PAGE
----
Steli Efti: … But he has been annoying me for a long time. This is also probably part of this. From afar, I’ve been annoyed about this person. And so now that I’ve gotten in touch and he interacted in a very douchy way with us, I’m like, you know … Rationally, I went “Lets leave this alone, it doesn’t really matter.” In the future there might be an opportunity where he needs help, and he’s not gonna get it, right? But he might never need help from me, right? I might never interact with this person again. And there’s another good example I wanna bring into this, because I have a question to you about this. There was a guy we’d hired many, many years ago as a designer. We talked about him in some episode in the past. He joined with a signing bonus, he was really expensive, but we were really psyched about the work that he did. And then within the first two weeks we realized that he had lied, the work that he showed us was not really his, and he wasn’t doing work for us. He was remote. And so we let him go, but he was demanding the second part of the signing bonus, and whatever, whatever. I called it “Cost of doing business.” We ended up paying him a bunch of money for him conning us, basically. And that was that. Again, there was a lot of energy, a lot of people in the company upset, we were a small team back then, tiny team. And people wanted to write a blog post about him, and wanted to really publicly shame him and stuff like that. I was like “You know what? This all is taking energy and focus away from our customers. Let’s not do it.” But then there was another guy that hired him, right? And I was surprised that they hired him, and a long time later I saw him at a conference. I was like “Hey, is this designer still working with you?” And he’s like “No. He kinda didn’t do a really good job and we had to part ways.” And for a minute I was conflicted, because I’m happy with just letting it go, being like “I’m not gonna do business with him. We learned our lesson, there’s a lot of things we learned from this on how to prevent it from the future. I don’t want to have this energy in my life, or this person, so let’s not bother shaming him.” But on the flip side, I saw him conning, I think two [inaudible] entrepreneurs that I like, I’m not really good friends with, but I like. And I’m like “You know, maybe I could have stopped that from happening If I didn’t just keep it to myself.” And this person can go on conning founders, because nobody’s speaking up about it. So it could be my … Shaming him publicly could make this whole negativity and fighting with him and everything, make that part of my karma. And I really don’t want that in my life. But there’s another side of me that’s like “Nobody speaks up, and nobody does anything.” It’s also enabling him to a certain degree, because he just goes on and fucks over more and more people, because nobody’s speaking you. Where are the lines there? How do you decide when to speak up or not, or how to … I don’t see this as my role to stop people from getting jobs that I think didn’t do a good job, or anything like that. But I thought about it in the past, especially with this designer guy, thinking maybe I harm the community by not saying anything.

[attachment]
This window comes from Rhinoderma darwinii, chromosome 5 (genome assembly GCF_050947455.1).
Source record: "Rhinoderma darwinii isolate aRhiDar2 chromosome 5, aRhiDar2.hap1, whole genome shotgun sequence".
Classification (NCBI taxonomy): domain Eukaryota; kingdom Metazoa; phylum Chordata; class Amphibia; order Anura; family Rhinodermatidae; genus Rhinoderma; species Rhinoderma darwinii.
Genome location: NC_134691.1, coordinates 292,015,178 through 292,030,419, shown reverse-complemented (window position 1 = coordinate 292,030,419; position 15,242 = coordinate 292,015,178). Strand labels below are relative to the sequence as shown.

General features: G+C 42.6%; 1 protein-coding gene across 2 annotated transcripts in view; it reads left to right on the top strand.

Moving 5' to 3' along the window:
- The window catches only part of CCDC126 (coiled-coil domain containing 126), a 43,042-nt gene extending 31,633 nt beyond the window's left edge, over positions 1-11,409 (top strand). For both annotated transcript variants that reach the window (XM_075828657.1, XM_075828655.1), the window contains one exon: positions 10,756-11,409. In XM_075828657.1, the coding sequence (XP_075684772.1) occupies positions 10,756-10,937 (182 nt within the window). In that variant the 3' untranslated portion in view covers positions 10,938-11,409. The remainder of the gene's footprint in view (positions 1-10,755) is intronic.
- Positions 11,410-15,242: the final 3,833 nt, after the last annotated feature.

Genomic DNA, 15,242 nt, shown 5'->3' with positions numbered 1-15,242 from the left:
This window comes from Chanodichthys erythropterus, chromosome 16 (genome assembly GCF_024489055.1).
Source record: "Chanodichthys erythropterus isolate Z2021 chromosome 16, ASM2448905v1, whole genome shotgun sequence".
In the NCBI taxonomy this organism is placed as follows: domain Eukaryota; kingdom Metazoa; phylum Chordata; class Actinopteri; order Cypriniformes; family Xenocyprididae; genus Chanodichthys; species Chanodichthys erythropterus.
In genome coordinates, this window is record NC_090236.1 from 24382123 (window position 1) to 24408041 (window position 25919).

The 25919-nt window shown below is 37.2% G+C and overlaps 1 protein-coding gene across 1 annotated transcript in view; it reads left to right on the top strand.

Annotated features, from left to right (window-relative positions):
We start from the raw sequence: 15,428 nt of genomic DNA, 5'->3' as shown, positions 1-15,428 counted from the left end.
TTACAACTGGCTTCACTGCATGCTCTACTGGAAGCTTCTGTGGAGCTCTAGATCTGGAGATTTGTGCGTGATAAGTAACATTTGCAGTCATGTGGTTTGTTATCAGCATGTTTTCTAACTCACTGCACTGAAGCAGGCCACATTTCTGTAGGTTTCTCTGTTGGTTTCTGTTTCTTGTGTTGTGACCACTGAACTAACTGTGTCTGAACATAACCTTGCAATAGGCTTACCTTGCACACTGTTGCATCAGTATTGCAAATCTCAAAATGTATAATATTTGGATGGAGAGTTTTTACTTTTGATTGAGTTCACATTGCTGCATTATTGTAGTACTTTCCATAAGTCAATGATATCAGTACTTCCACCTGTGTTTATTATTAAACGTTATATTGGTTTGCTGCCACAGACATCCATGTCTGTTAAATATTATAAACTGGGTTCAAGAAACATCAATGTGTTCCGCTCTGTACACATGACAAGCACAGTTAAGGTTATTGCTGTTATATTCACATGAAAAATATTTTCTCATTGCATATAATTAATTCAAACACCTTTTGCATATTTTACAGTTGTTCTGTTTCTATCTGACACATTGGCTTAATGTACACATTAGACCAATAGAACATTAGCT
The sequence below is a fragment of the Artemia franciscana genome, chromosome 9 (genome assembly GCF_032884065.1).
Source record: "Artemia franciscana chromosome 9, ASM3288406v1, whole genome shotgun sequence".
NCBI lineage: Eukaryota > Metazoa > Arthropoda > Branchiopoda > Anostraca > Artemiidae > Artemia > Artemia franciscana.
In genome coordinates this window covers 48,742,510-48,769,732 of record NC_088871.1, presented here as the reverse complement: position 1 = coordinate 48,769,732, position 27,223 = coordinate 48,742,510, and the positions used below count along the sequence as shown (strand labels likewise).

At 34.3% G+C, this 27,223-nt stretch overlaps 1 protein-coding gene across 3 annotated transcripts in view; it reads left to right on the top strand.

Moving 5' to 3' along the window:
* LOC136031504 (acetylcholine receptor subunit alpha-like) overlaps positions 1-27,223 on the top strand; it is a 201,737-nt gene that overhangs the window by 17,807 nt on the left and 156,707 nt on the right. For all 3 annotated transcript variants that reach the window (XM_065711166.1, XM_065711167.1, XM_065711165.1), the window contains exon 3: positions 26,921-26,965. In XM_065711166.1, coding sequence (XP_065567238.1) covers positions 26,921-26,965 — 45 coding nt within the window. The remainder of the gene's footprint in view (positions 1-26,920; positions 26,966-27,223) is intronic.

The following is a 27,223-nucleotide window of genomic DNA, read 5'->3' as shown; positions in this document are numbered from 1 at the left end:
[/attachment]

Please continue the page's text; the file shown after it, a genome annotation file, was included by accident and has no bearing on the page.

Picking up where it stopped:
Hiten Shah: Yeah. So karma’s about accumulation. So do you wanna accumulate more bad karma? Or bad karma, period? Or do you want to keep accumulating good karma? Or good karma, period? So that’s probably a good way to think about this. So to me, this is the way I look at it. And it goes more to what you can do in that situation. So in that situation, I would say that, as a industry or community of startups and tech people, we … I really … And this … Even as a manager, this is a good style, I really resonate with it. Which is where you praise publicly and you criticize privately, as much as you can. It can be hard to do, but it’s very valuable. If you extend that to the situation, or any situation, I think what this investor that you describe did, that started the whole thing, or one of the things that started the whole thing, was right. He criticized the people privately.